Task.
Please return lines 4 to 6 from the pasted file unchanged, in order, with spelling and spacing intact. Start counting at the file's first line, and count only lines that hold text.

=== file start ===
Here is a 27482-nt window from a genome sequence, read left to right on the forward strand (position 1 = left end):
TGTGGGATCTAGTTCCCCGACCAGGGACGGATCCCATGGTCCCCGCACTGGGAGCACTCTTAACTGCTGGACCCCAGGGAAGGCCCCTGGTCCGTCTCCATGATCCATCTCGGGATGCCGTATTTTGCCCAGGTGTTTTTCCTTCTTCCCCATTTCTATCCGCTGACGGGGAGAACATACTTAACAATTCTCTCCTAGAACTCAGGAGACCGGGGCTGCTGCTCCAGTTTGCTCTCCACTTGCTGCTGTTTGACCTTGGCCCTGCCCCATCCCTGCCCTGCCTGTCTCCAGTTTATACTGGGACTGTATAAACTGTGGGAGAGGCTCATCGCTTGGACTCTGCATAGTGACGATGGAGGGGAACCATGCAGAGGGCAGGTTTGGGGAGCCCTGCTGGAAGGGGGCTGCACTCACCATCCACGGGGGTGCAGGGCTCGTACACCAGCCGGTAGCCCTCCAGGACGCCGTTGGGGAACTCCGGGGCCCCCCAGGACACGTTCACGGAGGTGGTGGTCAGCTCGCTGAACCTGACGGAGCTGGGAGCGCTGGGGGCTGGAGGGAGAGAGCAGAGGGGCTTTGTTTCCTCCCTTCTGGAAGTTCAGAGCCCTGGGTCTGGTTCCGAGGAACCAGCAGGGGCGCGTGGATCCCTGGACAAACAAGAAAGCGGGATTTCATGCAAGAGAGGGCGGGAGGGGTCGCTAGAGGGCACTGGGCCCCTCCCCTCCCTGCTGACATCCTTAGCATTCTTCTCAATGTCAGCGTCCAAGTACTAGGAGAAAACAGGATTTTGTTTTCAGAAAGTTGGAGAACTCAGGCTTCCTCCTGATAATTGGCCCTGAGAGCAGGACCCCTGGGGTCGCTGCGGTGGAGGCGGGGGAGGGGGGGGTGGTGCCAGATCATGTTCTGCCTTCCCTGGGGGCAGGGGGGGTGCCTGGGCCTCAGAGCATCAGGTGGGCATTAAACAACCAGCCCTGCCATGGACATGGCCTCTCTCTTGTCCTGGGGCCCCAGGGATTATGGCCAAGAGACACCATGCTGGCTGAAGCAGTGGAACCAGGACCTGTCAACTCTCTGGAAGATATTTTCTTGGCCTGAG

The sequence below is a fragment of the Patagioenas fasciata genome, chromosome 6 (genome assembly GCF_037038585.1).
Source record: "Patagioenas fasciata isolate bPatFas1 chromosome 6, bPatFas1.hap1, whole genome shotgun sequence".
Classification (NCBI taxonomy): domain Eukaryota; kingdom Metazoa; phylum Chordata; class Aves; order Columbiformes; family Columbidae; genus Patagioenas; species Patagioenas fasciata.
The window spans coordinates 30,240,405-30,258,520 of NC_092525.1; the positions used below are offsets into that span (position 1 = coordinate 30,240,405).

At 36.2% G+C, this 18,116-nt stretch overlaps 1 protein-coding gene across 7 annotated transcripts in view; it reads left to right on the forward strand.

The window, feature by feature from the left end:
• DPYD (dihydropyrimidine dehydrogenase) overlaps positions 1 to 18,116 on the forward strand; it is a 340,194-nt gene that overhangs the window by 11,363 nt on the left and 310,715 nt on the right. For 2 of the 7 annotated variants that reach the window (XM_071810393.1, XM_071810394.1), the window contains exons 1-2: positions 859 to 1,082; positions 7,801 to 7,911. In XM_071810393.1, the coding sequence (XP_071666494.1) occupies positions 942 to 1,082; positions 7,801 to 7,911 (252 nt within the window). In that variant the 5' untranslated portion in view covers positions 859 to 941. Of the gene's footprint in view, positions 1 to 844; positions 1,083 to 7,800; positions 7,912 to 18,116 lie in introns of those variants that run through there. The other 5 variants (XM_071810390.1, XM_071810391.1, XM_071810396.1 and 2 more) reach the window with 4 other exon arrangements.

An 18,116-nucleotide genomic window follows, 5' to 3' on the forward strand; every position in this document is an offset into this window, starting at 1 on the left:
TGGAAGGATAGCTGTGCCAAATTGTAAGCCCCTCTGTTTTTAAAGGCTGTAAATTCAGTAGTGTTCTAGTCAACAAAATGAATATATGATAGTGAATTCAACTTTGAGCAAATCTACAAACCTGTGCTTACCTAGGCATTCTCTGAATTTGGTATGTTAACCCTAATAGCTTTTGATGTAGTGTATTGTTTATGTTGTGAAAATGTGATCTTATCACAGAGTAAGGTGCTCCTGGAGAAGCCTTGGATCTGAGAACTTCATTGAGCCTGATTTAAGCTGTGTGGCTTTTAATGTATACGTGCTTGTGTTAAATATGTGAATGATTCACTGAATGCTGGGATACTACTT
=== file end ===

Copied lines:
Source record: "Patagioenas fasciata isolate bPatFas1 chromosome 6, bPatFas1.hap1, whole genome shotgun sequence".
Classification (NCBI taxonomy): domain Eukaryota; kingdom Metazoa; phylum Chordata; class Aves; order Columbiformes; family Columbidae; genus Patagioenas; species Patagioenas fasciata.
The window spans coordinates 30,240,405-30,258,520 of NC_092525.1; the positions used below are offsets into that span (position 1 = coordinate 30,240,405).